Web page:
- King, Molly M., Carl T. Bergstrom, Shelley J. Correll, Jennifer Jacquet, Jevin D. West. 2017. “Men set their own cites high: Gender and self-citation across fields and over time.” Socius 3: 1-22. [Data and files] [Altmetric]
- West, Jevin D., Jennifer Jacquet, Molly M. King, Shelley J. Correll, Carl T. Bergstrom. 2013. “The role of gender in scholarly authorship.” PLOS ONE 8(7). e66212. [Data] [Altmetric]
Open & Reproducible Science
Advancing research on reproducibility and transparency in the social science community is a natural extension of my research on knowledge inequality. As a scholar employing large data sets in my research, I have also conducted research on the challenges facing reproducible and open social science. Together with Jeremy Freese, I study how institutions and research infrastructure constrain and enable efforts toward greater transparency in social science. We make numerous research-based recommendations for policy and institutional change at various levels to promote a healthy social science ecosystem.
- Freese, Jeremy, and Molly M. King. 2018. “Institutionalizing Transparency.” Socius 4.
I have been involved with the Stanford Center on Poverty and Inequality throughout most of my graduate school career. As part of this work, I have produced research reports on health disparities by race, gender, income, and intersections of these identities across the United States. Prior to graduate school, I worked as a Research Assistant in the Department of Medical Informatics at Oregon Health and Science University. Our research focused on clinical team structures and information technologies that support higher quality, lower cost health care for patients with chronic conditions.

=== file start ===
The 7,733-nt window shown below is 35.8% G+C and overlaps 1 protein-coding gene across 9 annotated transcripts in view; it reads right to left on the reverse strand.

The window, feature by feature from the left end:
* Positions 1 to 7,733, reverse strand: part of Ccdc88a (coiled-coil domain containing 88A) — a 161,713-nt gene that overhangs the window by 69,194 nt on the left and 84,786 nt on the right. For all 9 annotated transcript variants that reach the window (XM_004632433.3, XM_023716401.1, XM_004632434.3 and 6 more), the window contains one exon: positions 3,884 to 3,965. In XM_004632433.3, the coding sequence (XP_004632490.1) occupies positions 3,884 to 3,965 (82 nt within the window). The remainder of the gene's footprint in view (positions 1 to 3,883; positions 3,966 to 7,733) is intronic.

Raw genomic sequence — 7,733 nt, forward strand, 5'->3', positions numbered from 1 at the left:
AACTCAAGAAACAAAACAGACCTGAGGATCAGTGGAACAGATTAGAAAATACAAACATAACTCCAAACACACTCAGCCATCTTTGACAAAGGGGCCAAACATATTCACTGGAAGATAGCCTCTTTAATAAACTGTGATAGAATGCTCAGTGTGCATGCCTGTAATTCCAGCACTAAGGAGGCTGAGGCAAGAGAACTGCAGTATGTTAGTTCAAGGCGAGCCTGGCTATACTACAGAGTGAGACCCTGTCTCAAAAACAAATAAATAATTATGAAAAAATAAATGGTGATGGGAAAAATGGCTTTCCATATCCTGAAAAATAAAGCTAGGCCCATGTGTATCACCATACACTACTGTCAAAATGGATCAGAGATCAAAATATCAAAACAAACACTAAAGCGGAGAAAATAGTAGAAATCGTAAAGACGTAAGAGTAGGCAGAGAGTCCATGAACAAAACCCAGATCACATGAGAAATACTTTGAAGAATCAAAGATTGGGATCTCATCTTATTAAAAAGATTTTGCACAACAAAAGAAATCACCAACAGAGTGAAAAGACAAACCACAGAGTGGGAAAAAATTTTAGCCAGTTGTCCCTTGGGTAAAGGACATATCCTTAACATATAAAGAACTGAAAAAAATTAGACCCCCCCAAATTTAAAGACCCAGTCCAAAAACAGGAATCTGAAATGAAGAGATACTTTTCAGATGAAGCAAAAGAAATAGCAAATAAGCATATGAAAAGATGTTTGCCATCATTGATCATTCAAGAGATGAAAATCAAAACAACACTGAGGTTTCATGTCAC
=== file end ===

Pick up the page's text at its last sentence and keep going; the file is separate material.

- Burgard, Sarah A. and Molly M. King. 2015. “State of the States' Health.” State of the States Report, Stanford Center for Poverty and Inequality.
- Burgard, Sarah A. and Molly M. King. 2014. “Health Inequality.” State of the Union Report, Stanford Center for Poverty and Inequality.
- Dorr, David A. and Molly M. King. 2011. “Health Information Technology.” Comprehensive Care Coordination for Chronically Ill Adults, edited by Cheryl Schraeder and Paul S. Shelton. Ames, Iowa: Wiley-Blackwell.
- Fagnan, Lyle J., David A. Dorr, Melinda Davis, Paul McGinnis, Jo Mahler, Molly McCarthy King, LeAnn Michaels. 2011. “Turning on the Care Coordination Switch in Rural Primary Care: Voices from the Practices - Clinician Champions, Clinician Partners, Administrators, and Nurse Care Managers.” The Journal of Ambulatory Care Management, 34(3). PMID 21673531.
- Gupta, Agam, Molly M. King, James Magdanz, Regina Martinez, Matteo Smerlak, and Brady Stoll (authors alphabetical). 2013. “Critical connectivity in banking networks.” Santa Fe Institute Complex Systems Summer School proceedings.
- King, Molly M. 2009. An investigation into the interaction of X. laevis telomeric proteins TRF1 and PinX1. Undergraduate senior thesis. Reed College Division of Mathematics and Natural Sciences. Biology Department. Portland, Oregon.